Billy O'Connell is the Founder and current Executive Director of Colette's Children's Home, an emergency shelter and transitional housing program for homeless women and women with children. Founded in 1998, Colette’s provides a safe home and nurturing environment where women and children receive the supportive services necessary to gain independence. Colette's is a hand up, not a hand out. Under Billy's dedicated leadership, Colette's has housed and served over 3,000 women and children helping them break the vicious cycle of homelessness.
<<<< Another Success for our Causeway neighbours
Smiling faces from Team Dairymaster after winning the Eurotier Gold Medal for Innovation for our Swiftflo Goat Rotary Milking Parlour at Eurotier, Hannover last night! ( Photo and caption from Dairymaster website) <<<<<<<< Tony O'Connor, Equine Artist
Tony O'Connor is from North Kerry. He is descended from a line of blacksmiths and he has a love of horses bred into his DNA. The above images are from his 2015 calendar which is available from his White Tree Studio <<<<<< Well worth another Look A Great Listowel weekend in June 2014 <<<<<< Beautiful Christmas Creations from the Crafters at Craftshop na Méar, Listowel
Tributes have been paid to Sean Corridon who died last week after a short illness.
The Kerryman was a loyal servant to the London GAA and had many claims to fame. He was part of the mighty Kingdom team of the 1970s and has seven London county championships medals to his name.
He was instrumental in the setting up of Fulham Irish when that club was founded in 2006 and in 2011 laid claim to be the oldest footballer ever to grace a GAA pitch when lined out for Irish in a reserve championship game at Ruislip. He was ever-present at Ruislip and could always be relied upon to the thankless jobs like linesman or umpire.
Fulham Irish issued a statement on his passing last week. It said: “It is with great regret that Fulham Irish GAA received the news of the untimely passing of Sean Corridan.
“Sean was a one of the very few people involved with the London County board who offered unflinching support during the difficult period that Fulham Irish GAA came into existence in 2006. Sean was easily identifiable as a genuine gentleman who always had the player at the forefront of his thoughts.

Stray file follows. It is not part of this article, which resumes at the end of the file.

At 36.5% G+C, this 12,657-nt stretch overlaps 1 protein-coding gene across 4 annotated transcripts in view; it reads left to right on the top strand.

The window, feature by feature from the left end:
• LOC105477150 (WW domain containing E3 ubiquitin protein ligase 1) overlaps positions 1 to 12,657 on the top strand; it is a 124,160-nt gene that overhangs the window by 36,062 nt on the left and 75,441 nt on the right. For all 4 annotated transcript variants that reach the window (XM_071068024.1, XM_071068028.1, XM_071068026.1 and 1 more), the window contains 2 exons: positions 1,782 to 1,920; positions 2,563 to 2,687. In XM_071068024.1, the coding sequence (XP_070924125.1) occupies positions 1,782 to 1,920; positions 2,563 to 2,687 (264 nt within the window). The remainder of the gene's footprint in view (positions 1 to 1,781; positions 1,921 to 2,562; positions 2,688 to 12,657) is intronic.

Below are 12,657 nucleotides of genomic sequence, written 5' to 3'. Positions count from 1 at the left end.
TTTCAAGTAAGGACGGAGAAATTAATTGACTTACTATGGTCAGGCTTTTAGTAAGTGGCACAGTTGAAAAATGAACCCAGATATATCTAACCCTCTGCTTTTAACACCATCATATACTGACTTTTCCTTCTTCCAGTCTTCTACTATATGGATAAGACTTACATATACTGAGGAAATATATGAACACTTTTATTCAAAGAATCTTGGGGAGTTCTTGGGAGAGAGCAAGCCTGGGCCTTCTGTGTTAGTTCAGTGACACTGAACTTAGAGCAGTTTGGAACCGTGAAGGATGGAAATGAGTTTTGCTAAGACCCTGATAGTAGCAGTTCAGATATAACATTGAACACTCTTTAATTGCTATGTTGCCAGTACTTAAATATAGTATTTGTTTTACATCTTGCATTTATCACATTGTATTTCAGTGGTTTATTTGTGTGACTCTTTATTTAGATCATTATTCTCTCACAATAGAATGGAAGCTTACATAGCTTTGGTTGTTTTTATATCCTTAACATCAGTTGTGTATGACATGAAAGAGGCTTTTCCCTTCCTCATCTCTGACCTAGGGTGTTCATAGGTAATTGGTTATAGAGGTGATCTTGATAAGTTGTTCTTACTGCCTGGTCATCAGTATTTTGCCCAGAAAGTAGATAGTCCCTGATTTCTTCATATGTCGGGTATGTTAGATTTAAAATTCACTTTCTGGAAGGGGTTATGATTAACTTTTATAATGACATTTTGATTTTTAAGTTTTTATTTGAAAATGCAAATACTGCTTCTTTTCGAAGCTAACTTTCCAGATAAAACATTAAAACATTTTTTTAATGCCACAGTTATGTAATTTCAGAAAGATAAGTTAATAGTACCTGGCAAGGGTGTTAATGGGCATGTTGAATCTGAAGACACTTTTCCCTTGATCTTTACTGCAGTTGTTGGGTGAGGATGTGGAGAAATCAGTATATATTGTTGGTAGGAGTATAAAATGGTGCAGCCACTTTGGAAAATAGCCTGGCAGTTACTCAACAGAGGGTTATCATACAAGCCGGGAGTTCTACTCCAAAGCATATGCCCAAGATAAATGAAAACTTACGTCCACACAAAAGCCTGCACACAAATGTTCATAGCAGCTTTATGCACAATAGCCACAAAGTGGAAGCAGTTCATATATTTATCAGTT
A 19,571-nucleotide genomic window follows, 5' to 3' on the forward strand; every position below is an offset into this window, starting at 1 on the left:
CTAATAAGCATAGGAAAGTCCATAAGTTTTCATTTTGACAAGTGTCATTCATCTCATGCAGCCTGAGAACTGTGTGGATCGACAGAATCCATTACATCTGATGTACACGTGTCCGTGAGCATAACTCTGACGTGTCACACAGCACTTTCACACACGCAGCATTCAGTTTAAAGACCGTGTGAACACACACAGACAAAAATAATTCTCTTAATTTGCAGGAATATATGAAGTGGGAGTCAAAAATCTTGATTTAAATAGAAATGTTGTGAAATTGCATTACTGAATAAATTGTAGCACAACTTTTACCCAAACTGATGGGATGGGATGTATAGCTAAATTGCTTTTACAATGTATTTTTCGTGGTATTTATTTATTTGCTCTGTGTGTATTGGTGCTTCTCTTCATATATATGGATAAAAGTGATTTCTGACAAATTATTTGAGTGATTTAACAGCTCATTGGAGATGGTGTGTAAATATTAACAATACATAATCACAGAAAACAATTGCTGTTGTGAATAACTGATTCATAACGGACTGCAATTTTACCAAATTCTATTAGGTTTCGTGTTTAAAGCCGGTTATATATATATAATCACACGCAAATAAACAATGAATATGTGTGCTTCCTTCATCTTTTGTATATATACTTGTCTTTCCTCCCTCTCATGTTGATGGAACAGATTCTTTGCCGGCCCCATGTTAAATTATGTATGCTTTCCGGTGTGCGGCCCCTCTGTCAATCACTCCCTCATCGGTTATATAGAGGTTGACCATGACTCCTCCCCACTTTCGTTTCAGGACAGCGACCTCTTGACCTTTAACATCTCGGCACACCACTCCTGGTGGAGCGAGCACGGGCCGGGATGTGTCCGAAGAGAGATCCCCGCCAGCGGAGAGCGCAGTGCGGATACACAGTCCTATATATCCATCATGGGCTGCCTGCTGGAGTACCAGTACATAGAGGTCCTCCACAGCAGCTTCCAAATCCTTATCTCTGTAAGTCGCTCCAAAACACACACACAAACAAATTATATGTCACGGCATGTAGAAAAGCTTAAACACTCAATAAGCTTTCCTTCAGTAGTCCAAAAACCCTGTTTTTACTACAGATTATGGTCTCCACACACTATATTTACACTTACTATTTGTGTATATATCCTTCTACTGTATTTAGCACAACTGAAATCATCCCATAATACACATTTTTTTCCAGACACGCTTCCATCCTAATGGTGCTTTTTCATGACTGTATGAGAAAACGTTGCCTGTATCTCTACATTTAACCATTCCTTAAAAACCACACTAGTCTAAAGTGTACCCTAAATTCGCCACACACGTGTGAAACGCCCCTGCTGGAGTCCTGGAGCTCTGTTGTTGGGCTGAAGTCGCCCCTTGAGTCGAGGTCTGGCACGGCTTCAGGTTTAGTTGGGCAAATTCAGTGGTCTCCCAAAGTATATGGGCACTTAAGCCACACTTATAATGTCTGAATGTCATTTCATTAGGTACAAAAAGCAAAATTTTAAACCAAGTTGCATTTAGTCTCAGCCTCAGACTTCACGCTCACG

“In 2009, Sean joined Fulham Irish GAA to get involved with the running of the Senior football team. He remained a dedicated member right through to the end and could always be relied upon to help out when required, always there, always ready to help out.
“One of those occasions happened in 2011, when the Fulham Irish Reserve team were playing a match against St Kiernans. Playing with only 14 players, the game was close enough. To make the numbers up to 15, Sean pulled on a jersey at half time but unlike others who do this, he stayed on the field for the duration of the game, twice catching the ball and laying it off for scores.
“One of the sweet victories for the club after which Sean was researching whether he was oldest player to ever play in London. We offer our sincere sympathies to his Family and wide circle of Friends. May he rest in peace.”
He was also well-connected with the St Joseph’s club in London.
“On behalf of everyone involved with St. Joseph’s, we wish to extend our sincerest sympathy to the Corridon family following the recent sad passing of Sean. Our thoughts and prayers are with them at this difficult time. Sean will be very sadly missed by everyone in the Joe’s.”
Mr Corridon was a life-long member of the Kerry Association London.
Secretary Tara Cronin said: “ It was with great sadness that I learnt of the passing of Sean Corridon. Sean was a long standing member of the Kerry Association in London and has been involved with us for a number of years. Sean was an integral part of the committee and he will be missed. My deepest sympathies to his wife and family.”
Sean is survived by his wife Mary, children Dawn and Derry and granddaughter Beth."
(C* Seán Moriarty. Irish World.)
<<<<<< In Happier Healthier Times
This picture from 1981 is on a Facebook page called Classic Pics. It shows Robin Williams and Christopher Reeve hailing a taxi in London in 1981.
R.I.P. two of cinema's legends, who died before their time.
<<<<<<< Nano Nagle remembered on Sunday
Pres girls were in the church on Wednesday preparing for their very special mass for `presentation Day. Presentation Day is on November 21st. The mass is on Sunday next Nov. 16 at 11.00 in St. Mary's
This is Cobh, Co. Cork and I visited there recently to see an art exhibition by Rory Tangney, who is my nephew in law.
The art exhibition is called
My photographs do not do justice to Rory's work, but I'm trying to give you a flavour of the pieces. It's all about sound and wood and things new and old, technology and progress. There is also a sound track to listen to and its all housed in a beautiful pace in the Sirius Arts Centre in Cobh.
Here is what the people who know say about it all;
Dublin based Cork artist Rory Tangney combines found and new materials with sound in a body of work that poses the question - can science provide us with what we need in a post-religious world? Ideas about obsolescence; of technology, people and ideas, emerge through sculptural objects, sound and drawings that are carefully imagined and skillfully made.